When her husband dies, the Mercian witan votes her in as temporary ruler after Uhtred declines the throne. She and her brother Edward (who is now king) forge ahead in continuing their father’s dream of a united England.
Did Any Of That Actually Happen?
Not for the first time, a television series has taken to glossing over some of the most interesting things that happened in a historical figure’s life in favor of fabricated storylines — that Danish love affair never occurred.
However, The Last Kingdom does get many of Aethelflaed’s personality traits right, from what we know of her. In the show, her character is correctly portrayed as being highly respected and loved, a gifted strategist, and an eventual ruler of Mercia, although there was no one named Uhtred Ragnarson involved in her ascension.
The Iron Lady Cometh
Born circa 870, Aethelflaed was the eldest child of King Alfred the Great and his noble Mercian wife Ealhswith. She was likely raised at court alongside her brothers, learning vital skills she would later employ expertly against the Danes as a ruler of Mercia.
She did indeed marry Aethelred, the ruler of Mercia, in a bid to strengthen the bond between the two kingdoms. The two had a child named Aelfwynn, and it is believed that Aethelflaed nearly died during her birth and resolved to have no further children.
There is no evidence that Aethelred treated Aethelflaed as poorly as his character does on TV. The two may not have been madly in love, but they ruled together well and presented a united front. The pair co-issued charters that attested to their collaborative efforts to strengthen their kingdom, including building fortifications and supporting religious endeavors. Their daughter was also involved in these political machinations, suggesting that she was taking on the role of heir.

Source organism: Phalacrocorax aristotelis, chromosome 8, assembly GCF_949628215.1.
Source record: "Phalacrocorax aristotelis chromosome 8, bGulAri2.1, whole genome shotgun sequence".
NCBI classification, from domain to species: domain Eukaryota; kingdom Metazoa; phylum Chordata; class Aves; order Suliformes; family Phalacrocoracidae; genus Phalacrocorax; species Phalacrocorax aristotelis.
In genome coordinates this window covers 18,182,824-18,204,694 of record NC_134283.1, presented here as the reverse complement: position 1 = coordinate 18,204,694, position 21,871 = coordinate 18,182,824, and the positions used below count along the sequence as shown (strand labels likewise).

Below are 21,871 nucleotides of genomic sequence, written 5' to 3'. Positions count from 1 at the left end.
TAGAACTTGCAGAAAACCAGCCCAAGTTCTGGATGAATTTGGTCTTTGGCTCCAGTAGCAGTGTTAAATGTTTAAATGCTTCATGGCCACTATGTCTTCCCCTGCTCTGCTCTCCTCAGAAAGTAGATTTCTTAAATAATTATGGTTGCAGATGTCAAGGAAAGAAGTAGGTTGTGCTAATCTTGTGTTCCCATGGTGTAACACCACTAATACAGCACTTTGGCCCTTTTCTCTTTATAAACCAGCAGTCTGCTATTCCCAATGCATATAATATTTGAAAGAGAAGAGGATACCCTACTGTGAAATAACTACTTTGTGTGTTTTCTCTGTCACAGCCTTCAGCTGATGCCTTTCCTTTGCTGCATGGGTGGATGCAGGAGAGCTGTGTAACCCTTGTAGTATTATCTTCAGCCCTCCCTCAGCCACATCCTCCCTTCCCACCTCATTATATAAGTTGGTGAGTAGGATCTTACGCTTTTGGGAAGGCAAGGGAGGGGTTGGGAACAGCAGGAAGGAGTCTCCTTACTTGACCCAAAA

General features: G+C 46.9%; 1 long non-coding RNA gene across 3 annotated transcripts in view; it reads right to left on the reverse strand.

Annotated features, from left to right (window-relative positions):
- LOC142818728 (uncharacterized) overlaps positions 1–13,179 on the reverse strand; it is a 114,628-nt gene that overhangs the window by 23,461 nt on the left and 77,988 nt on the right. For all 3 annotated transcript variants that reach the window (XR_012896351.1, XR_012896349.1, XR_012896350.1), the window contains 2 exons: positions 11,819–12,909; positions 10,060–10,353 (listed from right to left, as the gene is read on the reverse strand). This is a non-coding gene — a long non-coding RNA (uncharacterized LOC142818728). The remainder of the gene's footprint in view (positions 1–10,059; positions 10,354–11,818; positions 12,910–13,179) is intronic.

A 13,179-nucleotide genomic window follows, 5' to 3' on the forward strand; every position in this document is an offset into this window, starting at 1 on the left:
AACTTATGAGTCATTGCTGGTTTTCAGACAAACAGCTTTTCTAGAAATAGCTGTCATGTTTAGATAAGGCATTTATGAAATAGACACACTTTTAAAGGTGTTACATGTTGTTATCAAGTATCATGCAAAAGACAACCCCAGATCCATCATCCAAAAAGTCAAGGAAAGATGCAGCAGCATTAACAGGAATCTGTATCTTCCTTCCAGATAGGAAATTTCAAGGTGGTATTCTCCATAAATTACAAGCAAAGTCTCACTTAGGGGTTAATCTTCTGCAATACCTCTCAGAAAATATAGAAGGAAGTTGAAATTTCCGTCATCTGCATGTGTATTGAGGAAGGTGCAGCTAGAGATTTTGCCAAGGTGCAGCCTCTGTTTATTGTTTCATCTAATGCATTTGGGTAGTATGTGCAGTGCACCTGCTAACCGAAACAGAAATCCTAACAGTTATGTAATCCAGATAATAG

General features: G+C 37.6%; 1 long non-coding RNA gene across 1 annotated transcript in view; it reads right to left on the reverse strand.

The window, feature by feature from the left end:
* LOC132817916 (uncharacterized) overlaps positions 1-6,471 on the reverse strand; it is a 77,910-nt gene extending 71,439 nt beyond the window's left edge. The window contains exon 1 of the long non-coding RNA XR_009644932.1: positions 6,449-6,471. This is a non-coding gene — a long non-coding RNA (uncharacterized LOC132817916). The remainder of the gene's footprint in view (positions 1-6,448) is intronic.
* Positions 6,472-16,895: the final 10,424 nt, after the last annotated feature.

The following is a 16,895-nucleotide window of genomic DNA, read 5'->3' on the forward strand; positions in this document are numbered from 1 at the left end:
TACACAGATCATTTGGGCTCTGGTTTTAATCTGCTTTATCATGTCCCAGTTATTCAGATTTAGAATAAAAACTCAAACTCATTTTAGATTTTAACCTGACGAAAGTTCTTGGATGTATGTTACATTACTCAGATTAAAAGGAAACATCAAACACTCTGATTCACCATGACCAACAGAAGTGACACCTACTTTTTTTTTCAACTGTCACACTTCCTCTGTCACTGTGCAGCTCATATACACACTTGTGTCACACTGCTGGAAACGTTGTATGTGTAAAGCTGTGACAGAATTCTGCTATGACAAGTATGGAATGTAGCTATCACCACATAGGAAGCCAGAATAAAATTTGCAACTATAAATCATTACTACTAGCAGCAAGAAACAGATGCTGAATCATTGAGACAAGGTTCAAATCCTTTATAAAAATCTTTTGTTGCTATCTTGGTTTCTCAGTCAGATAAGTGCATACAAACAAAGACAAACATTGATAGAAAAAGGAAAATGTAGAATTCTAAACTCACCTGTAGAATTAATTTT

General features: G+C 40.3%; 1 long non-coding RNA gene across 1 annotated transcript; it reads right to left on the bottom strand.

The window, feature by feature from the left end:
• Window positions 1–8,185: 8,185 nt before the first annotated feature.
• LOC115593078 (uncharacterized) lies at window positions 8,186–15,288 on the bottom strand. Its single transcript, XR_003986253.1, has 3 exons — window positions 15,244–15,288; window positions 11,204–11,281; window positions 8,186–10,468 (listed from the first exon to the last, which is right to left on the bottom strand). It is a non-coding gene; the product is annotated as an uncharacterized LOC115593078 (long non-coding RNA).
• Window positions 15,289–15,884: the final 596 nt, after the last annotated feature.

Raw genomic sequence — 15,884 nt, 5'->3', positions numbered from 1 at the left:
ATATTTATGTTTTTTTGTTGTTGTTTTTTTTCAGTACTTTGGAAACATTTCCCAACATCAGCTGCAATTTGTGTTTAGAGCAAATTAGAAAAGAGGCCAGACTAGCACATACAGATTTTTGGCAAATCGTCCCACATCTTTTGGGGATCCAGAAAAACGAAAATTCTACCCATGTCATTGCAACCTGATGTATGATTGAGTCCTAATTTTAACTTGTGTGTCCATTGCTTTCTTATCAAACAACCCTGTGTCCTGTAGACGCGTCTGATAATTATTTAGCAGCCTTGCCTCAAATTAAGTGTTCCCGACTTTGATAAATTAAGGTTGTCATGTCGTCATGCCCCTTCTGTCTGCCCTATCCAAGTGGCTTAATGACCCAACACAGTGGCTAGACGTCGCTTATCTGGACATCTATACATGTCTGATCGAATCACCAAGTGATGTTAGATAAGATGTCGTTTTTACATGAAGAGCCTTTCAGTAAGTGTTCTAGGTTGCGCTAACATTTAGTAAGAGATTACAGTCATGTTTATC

Aethelred’s health began to fail a few years into the 10th century, and it seems that Aethelflaed took up the mantle as a de facto ruler. The Irish Annals recount an instance in 907 where a Norwegian Viking called Ingimund journeyed from Ireland with his troops to ask her — not her husband — for land to settle on. The Annals refer to her as “The Queen of the Saxons.” Despite the fact that her brother Edward was over in Wessex styling himself as “King of the Anglo-Saxons,” it seems not everyone was on board with that.
Historians have had to gather much of what they know of Aethelflaed from sources other than the Anglo-Saxon Chronicle, which serves as the main source for the period. Written in Wessex during the reign of Edward, it takes great pains to exclude Aethelflaed’s achievements from history in what some have called a “conspiracy of silence.” And her achievements were numerous.
In Deeds A King